Bill Tatt: Graziers attempt to rebuild, puts pressure on cattle availability for live trade

Stock and property: In his latest column, Bill Tatt (pictured) writes about northern live export market regaining some lost ground. Photo: File.
Stock and property: In his latest column, Bill Tatt (pictured) writes about northern live export market regaining some lost ground. Photo: File.

Week Ending 22/05/2020

The northern live export market has regained some lost ground with reports filtering through that as much as $3.00/kg to $3.10/kg is currently available for the right cattle to be loaded end of May early June.

This price rebound has partly been fed by the increased competition from Southern re-stockers who are very keen to purchase cattle to eat the abundant feed.

Recently a Central West agent secured cattle from the Territory which were delivered and weighed at a depot in Queensland at the vendors expense and then trucked to this part of the world.

The cattle in question were all "flat backs" containing some brahman content and arrived safely.

My report is that both agent and client are very happy with the end result.

Talking brahman cattle we currently have proper brahman cow and calf units spelling and being fed at Dubbo on their journey south.

Both cow and calf enjoy a high brahman content but in the main look to be attractive units and appear very docile.

Back to the north where the drought over the previous two to three years has caused a decline of some 20 to 30 per cent over a wide area of the top end.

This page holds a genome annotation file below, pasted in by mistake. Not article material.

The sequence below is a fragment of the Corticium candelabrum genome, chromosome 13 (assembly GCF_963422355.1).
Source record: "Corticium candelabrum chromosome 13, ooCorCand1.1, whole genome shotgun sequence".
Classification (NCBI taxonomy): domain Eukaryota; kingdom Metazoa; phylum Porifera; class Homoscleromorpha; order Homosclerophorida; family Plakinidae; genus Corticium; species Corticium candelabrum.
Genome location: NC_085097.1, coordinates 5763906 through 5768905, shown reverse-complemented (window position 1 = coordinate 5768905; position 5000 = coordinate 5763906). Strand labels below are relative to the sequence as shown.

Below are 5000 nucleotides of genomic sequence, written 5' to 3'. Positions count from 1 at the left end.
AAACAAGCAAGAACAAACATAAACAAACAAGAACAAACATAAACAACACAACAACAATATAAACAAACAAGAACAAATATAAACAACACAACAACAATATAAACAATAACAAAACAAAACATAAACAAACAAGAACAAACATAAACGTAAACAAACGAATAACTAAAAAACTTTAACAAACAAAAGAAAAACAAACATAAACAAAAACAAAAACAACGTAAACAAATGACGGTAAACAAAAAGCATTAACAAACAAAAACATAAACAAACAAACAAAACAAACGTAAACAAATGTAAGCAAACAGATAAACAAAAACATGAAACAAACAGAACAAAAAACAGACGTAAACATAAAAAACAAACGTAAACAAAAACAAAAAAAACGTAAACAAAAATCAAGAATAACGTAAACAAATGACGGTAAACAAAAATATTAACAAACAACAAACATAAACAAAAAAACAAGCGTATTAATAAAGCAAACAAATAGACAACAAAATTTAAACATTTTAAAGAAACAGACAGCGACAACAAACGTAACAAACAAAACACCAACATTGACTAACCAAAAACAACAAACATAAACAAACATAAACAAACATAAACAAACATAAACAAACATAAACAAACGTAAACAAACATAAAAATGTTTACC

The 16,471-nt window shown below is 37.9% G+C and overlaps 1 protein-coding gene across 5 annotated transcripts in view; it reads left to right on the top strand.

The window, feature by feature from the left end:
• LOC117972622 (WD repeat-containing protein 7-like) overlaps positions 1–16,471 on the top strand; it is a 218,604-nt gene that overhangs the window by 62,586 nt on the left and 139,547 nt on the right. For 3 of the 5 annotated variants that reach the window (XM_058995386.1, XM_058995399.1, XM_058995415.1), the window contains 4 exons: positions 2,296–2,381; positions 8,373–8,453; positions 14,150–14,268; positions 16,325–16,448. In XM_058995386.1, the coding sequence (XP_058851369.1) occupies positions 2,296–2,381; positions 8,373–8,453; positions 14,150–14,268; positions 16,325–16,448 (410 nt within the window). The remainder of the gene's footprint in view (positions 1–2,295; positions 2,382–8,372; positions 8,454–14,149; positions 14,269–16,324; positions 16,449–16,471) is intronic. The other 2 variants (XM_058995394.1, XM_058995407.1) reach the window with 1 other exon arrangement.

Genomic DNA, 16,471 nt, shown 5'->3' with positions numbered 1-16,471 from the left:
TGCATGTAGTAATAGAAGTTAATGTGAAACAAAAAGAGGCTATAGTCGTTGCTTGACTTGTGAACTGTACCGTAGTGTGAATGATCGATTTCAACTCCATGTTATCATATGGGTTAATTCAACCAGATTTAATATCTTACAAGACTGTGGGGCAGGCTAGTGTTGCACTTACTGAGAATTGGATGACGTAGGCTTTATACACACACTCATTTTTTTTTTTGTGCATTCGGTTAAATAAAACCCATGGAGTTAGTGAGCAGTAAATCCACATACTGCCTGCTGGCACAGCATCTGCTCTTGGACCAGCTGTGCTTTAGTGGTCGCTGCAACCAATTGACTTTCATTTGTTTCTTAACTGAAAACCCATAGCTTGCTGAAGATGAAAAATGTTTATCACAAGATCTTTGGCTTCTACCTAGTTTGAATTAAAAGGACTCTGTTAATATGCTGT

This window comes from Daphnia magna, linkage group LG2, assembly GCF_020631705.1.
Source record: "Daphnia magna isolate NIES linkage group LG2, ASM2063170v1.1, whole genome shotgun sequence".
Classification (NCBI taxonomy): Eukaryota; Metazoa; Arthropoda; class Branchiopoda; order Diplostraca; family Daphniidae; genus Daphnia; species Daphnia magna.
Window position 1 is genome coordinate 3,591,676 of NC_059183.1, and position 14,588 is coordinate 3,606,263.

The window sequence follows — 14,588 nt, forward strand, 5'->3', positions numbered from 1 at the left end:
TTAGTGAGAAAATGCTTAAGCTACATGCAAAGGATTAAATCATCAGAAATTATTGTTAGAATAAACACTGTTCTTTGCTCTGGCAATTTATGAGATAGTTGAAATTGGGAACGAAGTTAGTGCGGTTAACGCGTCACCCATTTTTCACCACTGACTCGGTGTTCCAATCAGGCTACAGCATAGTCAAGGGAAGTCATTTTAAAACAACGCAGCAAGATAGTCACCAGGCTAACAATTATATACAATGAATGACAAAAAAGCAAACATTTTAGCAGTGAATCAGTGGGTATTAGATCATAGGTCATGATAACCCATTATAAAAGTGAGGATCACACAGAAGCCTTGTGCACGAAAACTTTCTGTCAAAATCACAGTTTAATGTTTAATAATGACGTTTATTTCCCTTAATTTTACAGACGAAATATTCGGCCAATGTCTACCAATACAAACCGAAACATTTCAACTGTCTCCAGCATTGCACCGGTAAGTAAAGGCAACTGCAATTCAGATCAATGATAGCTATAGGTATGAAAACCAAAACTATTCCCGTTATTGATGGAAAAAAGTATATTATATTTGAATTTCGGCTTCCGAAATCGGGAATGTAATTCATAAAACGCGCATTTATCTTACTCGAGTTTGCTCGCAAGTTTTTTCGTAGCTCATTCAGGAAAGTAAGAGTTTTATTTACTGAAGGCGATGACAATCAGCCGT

Recent monsoon rains have led to graziers attempting to rebuild their herds from this depleted state.

This in turn has put pressure on the availability of suitable cattle for the live trade.

The wool market has for the most part been in the doldrums in recent weeks.

So it was nice to note that after a month of decline Merino wool at least showed some form of revival with a nine per cent rise in the market.

Crossbred wool still remains depressed.

The offering of 23,370 bales was almost 2000 bales less than the previous week and year on year we saw a fall of 165,000 plus bales which equates to almost an 11 per cent decline.

Monday, May 18 saw a reduced yarding of sheep and lambs at the Dubbo sale complex.

Demand again was exceptionally strong for lambs suitable to go onto crop or the feedlot.

Good trade lambs met with stronger competition to be $3.00 to $5.00 better with heavy export lambs barely holding firm.

Mutton numbers were very limited and met with strong demand.

As this column is being compiled light rain is falling in the Dubbo area with the eight-day forecast looking positive of more follow-up rain over much of Eastern and Central West of New South Wales.

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